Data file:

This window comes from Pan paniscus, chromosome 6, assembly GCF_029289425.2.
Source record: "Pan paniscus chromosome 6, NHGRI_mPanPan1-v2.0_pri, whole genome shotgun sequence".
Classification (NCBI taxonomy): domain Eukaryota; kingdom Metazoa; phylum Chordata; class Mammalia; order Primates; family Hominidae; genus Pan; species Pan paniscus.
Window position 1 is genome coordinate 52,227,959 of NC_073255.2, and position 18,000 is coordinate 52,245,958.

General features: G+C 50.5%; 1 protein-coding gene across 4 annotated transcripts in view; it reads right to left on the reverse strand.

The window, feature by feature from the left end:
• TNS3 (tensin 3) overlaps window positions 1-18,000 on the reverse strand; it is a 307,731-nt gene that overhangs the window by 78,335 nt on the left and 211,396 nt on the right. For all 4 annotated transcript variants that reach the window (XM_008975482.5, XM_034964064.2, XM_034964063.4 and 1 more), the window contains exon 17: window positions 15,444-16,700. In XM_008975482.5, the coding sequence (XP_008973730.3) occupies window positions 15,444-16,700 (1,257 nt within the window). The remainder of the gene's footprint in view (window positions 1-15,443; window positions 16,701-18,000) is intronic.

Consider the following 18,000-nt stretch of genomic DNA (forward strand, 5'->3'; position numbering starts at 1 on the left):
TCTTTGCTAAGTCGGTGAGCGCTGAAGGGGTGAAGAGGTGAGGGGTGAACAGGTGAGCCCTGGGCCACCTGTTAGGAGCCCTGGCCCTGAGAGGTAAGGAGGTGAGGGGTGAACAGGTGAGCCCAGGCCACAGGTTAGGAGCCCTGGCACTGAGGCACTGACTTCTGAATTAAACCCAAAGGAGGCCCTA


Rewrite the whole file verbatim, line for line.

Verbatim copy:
This window comes from Pan paniscus, chromosome 6, assembly GCF_029289425.2.
Source record: "Pan paniscus chromosome 6, NHGRI_mPanPan1-v2.0_pri, whole genome shotgun sequence".
Classification (NCBI taxonomy): domain Eukaryota; kingdom Metazoa; phylum Chordata; class Mammalia; order Primates; family Hominidae; genus Pan; species Pan paniscus.
Window position 1 is genome coordinate 52,227,959 of NC_073255.2, and position 18,000 is coordinate 52,245,958.

General features: G+C 50.5%; 1 protein-coding gene across 4 annotated transcripts in view; it reads right to left on the reverse strand.

The window, feature by feature from the left end:
• TNS3 (tensin 3) overlaps window positions 1-18,000 on the reverse strand; it is a 307,731-nt gene that overhangs the window by 78,335 nt on the left and 211,396 nt on the right. For all 4 annotated transcript variants that reach the window (XM_008975482.5, XM_034964064.2, XM_034964063.4 and 1 more), the window contains exon 17: window positions 15,444-16,700. In XM_008975482.5, the coding sequence (XP_008973730.3) occupies window positions 15,444-16,700 (1,257 nt within the window). The remainder of the gene's footprint in view (window positions 1-15,443; window positions 16,701-18,000) is intronic.

Consider the following 18,000-nt stretch of genomic DNA (forward strand, 5'->3'; position numbering starts at 1 on the left):
TCTTTGCTAAGTCGGTGAGCGCTGAAGGGGTGAAGAGGTGAGGGGTGAACAGGTGAGCCCTGGGCCACCTGTTAGGAGCCCTGGCCCTGAGAGGTAAGGAGGTGAGGGGTGAACAGGTGAGCCCAGGCCACAGGTTAGGAGCCCTGGCACTGAGGCACTGACTTCTGAATTAAACCCAAAGGAGGCCCTA